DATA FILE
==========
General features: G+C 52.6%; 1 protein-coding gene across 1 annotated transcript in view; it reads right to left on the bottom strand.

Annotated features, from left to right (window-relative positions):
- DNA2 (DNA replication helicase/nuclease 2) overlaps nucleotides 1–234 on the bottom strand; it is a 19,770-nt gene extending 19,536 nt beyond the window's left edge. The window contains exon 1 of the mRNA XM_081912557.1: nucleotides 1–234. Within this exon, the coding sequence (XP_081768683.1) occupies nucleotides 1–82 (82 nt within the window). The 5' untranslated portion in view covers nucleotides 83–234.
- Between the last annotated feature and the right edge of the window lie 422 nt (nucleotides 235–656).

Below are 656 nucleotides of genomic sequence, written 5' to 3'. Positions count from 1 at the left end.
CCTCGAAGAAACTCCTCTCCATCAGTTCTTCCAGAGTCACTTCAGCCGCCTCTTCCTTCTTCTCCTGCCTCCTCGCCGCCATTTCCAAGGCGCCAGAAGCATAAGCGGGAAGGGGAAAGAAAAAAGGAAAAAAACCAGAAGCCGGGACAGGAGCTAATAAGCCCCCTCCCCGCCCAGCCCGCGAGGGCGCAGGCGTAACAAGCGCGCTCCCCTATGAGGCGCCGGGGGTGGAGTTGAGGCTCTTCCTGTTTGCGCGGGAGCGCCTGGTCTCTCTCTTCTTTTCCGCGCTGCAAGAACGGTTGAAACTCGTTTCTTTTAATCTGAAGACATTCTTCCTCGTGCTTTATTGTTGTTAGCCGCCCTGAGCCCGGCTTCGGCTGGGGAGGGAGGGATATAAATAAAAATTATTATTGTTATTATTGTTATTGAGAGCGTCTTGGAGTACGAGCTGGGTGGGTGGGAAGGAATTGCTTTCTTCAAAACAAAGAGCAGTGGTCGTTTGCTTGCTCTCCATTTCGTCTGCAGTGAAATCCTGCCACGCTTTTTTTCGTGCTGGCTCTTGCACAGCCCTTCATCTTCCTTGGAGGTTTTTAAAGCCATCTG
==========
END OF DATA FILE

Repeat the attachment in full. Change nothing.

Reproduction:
General features: G+C 52.6%; 1 protein-coding gene across 1 annotated transcript in view; it reads right to left on the bottom strand.

Annotated features, from left to right (window-relative positions):
- DNA2 (DNA replication helicase/nuclease 2) overlaps nucleotides 1–234 on the bottom strand; it is a 19,770-nt gene extending 19,536 nt beyond the window's left edge. The window contains exon 1 of the mRNA XM_081912557.1: nucleotides 1–234. Within this exon, the coding sequence (XP_081768683.1) occupies nucleotides 1–82 (82 nt within the window). The 5' untranslated portion in view covers nucleotides 83–234.
- Between the last annotated feature and the right edge of the window lie 422 nt (nucleotides 235–656).

Below are 656 nucleotides of genomic sequence, written 5' to 3'. Positions count from 1 at the left end.
CCTCGAAGAAACTCCTCTCCATCAGTTCTTCCAGAGTCACTTCAGCCGCCTCTTCCTTCTTCTCCTGCCTCCTCGCCGCCATTTCCAAGGCGCCAGAAGCATAAGCGGGAAGGGGAAAGAAAAAAGGAAAAAAACCAGAAGCCGGGACAGGAGCTAATAAGCCCCCTCCCCGCCCAGCCCGCGAGGGCGCAGGCGTAACAAGCGCGCTCCCCTATGAGGCGCCGGGGGTGGAGTTGAGGCTCTTCCTGTTTGCGCGGGAGCGCCTGGTCTCTCTCTTCTTTTCCGCGCTGCAAGAACGGTTGAAACTCGTTTCTTTTAATCTGAAGACATTCTTCCTCGTGCTTTATTGTTGTTAGCCGCCCTGAGCCCGGCTTCGGCTGGGGAGGGAGGGATATAAATAAAAATTATTATTGTTATTATTGTTATTGAGAGCGTCTTGGAGTACGAGCTGGGTGGGTGGGAAGGAATTGCTTTCTTCAAAACAAAGAGCAGTGGTCGTTTGCTTGCTCTCCATTTCGTCTGCAGTGAAATCCTGCCACGCTTTTTTTCGTGCTGGCTCTTGCACAGCCCTTCATCTTCCTTGGAGGTTTTTAAAGCCATCTG